Beer lovers are a loyal bunch. Many of us have at least one variety we never get tired of. (Hey, two-fours exist for a reason.) But even the most devoted stout or lager drinker can’t help noticing how many more choices there are today: tons of India pale ales (IPAs), sour beers, flavoured brews and so on, across dozens of different styles. The Beer Store stocks more than 800 brands, after all — if you tried a new one every day, you’d still be making discoveries well into a third year!
It’s fun and rewarding to find out what all the beer scene excitement is about these days, and you don’t need to know everything about a variety before you try it. Remember, there’s no way to lose. Even if you take a chance on a brew that isn’t destined to become your go-to, it’s a tasty experiment. And your favourite will still be waiting for you — if it’s still your favourite.
Ready to go on an adventure of discovery around the wide world of beer? Here are six fun, easy strategies for expanding your horizons.
- Try a new beer from a brewery you already like.
- Buy a sampler pack.
- Try the same style of beer from multiple brewers.
- Host a beer tasting — virtually.
- Pair a new brew with a dish that makes it shine.
- Keep track of what you’ve tried.
The theory here is that if you appreciate one example of their work, you might enjoy others, too. You could select a different take on a specific style you’re fond of or go for a complete departure from your usual category. Either way, starting with a trusted brand is smart. And a great way to experience an even wider variety of their beers is to…
As you’ve probably noticed, some breweries offer mixed packs of cans or bottles, which allow customers to try multiple new beers at once. Some are seasonal — a summer or winter sampler, for example — while others include one or more beers that are difficult or impossible to find any other way. (In other words, you’re only bringing these suds home if you spring for the sampler.) Even if every brew in the pack isn’t a home run for your palate, chances are they’ll still be really enjoyable.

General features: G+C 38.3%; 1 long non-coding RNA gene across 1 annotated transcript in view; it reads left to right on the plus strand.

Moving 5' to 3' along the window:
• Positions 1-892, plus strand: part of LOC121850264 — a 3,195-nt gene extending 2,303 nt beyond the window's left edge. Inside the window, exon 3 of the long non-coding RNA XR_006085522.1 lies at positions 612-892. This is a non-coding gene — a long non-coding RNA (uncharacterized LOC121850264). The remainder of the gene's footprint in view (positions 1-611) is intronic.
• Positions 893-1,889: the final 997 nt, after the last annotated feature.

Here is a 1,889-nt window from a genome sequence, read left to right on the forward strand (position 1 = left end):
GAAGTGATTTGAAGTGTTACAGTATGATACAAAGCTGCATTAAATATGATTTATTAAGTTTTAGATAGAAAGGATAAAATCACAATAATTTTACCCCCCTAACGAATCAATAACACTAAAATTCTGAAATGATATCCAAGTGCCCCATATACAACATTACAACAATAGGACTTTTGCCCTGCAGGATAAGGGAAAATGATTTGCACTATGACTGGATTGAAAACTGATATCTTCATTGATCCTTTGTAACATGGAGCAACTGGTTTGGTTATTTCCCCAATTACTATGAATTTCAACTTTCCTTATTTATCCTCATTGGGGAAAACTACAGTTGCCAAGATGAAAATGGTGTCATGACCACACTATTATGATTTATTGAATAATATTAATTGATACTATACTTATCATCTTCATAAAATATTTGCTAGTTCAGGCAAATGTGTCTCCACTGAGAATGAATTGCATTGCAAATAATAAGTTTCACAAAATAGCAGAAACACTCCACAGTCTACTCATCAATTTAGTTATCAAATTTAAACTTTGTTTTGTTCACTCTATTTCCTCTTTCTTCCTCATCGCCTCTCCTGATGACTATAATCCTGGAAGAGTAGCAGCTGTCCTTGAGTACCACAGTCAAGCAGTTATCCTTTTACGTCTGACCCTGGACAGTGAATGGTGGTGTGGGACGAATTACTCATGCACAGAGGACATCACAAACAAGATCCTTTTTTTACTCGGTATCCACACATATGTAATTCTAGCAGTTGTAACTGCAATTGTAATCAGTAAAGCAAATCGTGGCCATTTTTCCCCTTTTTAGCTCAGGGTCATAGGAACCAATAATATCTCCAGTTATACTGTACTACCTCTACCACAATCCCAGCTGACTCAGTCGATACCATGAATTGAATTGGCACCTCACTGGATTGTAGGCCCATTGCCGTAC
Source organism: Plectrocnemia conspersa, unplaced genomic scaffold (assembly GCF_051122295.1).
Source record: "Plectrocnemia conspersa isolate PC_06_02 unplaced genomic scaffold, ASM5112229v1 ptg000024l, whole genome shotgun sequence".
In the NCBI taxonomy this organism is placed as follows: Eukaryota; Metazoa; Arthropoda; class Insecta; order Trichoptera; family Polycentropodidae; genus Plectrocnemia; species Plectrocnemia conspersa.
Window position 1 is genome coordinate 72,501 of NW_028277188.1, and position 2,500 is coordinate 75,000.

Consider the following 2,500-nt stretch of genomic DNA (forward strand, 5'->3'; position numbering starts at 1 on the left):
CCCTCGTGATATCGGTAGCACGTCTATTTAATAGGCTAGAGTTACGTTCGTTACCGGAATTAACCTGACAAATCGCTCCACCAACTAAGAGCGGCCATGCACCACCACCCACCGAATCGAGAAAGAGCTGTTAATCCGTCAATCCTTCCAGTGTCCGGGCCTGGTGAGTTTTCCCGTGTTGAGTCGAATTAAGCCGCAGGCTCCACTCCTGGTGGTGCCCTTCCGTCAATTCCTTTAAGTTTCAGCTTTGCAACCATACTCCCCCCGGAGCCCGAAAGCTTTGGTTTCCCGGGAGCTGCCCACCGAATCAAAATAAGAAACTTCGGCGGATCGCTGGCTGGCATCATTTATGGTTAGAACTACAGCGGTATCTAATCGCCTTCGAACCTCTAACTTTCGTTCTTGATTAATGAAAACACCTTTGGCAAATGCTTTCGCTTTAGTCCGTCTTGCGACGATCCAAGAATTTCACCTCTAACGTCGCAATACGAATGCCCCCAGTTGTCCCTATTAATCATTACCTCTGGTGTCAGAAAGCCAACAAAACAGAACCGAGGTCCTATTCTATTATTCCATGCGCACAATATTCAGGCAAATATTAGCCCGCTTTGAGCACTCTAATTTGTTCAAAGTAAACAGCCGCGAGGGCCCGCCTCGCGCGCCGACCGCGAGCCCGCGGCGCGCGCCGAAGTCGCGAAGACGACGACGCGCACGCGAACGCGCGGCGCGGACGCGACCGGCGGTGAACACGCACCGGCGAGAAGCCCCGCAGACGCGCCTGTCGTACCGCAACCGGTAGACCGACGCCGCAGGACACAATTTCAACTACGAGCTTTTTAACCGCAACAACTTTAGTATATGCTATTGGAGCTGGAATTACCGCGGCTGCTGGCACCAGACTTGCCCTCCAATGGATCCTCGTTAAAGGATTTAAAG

This is sort of the same idea as #1 but also sort of the opposite: If you enjoy one beer of a particular style — say, an IPA — why not shop around for IPAs from other brewers to explore what they’re doing with this variety? Name any beer style and it’s likely The Beer Store will have multiple offerings to try. For ultra-popular brews, such as pilsners and stouts, you’ll have dozens to choose from. Whichever category you dive into, you’ll discover different flavours and aromas in every example, and you may develop new (possibly strong) preferences.
The more, the merrier at this event. You can get your friends to join you on your beer discovery adventure without even being in the same room. (This is perfect for times when physical distancing is the order of the day.) To make it happen, get everyone who’s participating to gather the same lineup of beers at home. Then you can all taste and talk about them at the same time.
Beer tastings involve small pours for sampling — serving them in 4-ounce (20 millilitre) glasses is typical, but use whatever you have on hand. (Tip: Professional beer tasters often clear their palates between beers with water and a neutral-tasting food, such as bread, crackers or plain pretzels.) Take and compare notes as you go along, or just gab and enjoy. Either way, you’ll discover fun, fresh brews.
Spice up your tasting adventures by serving beers with foods that suit them to a T. If you’re trying stouts, for example, make a pot of stew or serve a smoked brisket to coax out the brew’s rich, smoky, chocolatey or coffee notes. Getting into pilsners? We’re happy to offer advice on pairing beer and food for maximum enjoyment, which can be especially helpful if you’re not sure what kinds of dishes go with a beer style you’re just getting acquainted with.
It’s fun to be able to look back on the beers you’ve sampled and know where there’s room for more adventure. And having mementoes of those experiences will inspire you to try more new options. Keep a journal, collect labels and/or buy a book with beer listings and check off the ones you’ve sampled.